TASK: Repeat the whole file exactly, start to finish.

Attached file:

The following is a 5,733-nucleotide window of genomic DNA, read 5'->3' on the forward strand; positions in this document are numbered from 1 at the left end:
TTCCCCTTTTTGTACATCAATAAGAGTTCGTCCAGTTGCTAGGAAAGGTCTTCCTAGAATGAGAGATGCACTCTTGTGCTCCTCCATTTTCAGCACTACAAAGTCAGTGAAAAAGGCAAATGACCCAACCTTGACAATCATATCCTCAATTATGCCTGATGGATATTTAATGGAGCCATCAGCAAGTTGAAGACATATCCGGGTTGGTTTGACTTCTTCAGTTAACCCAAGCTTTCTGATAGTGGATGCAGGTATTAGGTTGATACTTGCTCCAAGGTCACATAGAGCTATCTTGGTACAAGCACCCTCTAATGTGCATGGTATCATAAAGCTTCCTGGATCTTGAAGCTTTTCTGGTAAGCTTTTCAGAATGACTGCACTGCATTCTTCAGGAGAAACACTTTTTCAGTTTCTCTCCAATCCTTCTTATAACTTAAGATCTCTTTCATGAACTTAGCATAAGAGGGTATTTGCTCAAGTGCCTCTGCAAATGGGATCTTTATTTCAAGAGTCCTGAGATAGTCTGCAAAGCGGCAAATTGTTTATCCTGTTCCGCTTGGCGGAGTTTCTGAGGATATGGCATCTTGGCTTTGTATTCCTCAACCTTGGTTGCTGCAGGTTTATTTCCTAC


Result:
The following is a 5,733-nucleotide window of genomic DNA, read 5'->3' on the forward strand; positions in this document are numbered from 1 at the left end:
TTCCCCTTTTTGTACATCAATAAGAGTTCGTCCAGTTGCTAGGAAAGGTCTTCCTAGAATGAGAGATGCACTCTTGTGCTCCTCCATTTTCAGCACTACAAAGTCAGTGAAAAAGGCAAATGACCCAACCTTGACAATCATATCCTCAATTATGCCTGATGGATATTTAATGGAGCCATCAGCAAGTTGAAGACATATCCGGGTTGGTTTGACTTCTTCAGTTAACCCAAGCTTTCTGATAGTGGATGCAGGTATTAGGTTGATACTTGCTCCAAGGTCACATAGAGCTATCTTGGTACAAGCACCCTCTAATGTGCATGGTATCATAAAGCTTCCTGGATCTTGAAGCTTTTCTGGTAAGCTTTTCAGAATGACTGCACTGCATTCTTCAGGAGAAACACTTTTTCAGTTTCTCTCCAATCCTTCTTATAACTTAAGATCTCTTTCATGAACTTAGCATAAGAGGGTATTTGCTCAAGTGCCTCTGCAAATGGGATCTTTATTTCAAGAGTCCTGAGATAGTCTGCAAAGCGGCAAATTGTTTATCCTGTTCCGCTTGGCGGAGTTTCTGAGGATATGGCATCTTGGCTTTGTATTCCTCAACCTTGGTTGCTGCAGGTTTATTTCCTAC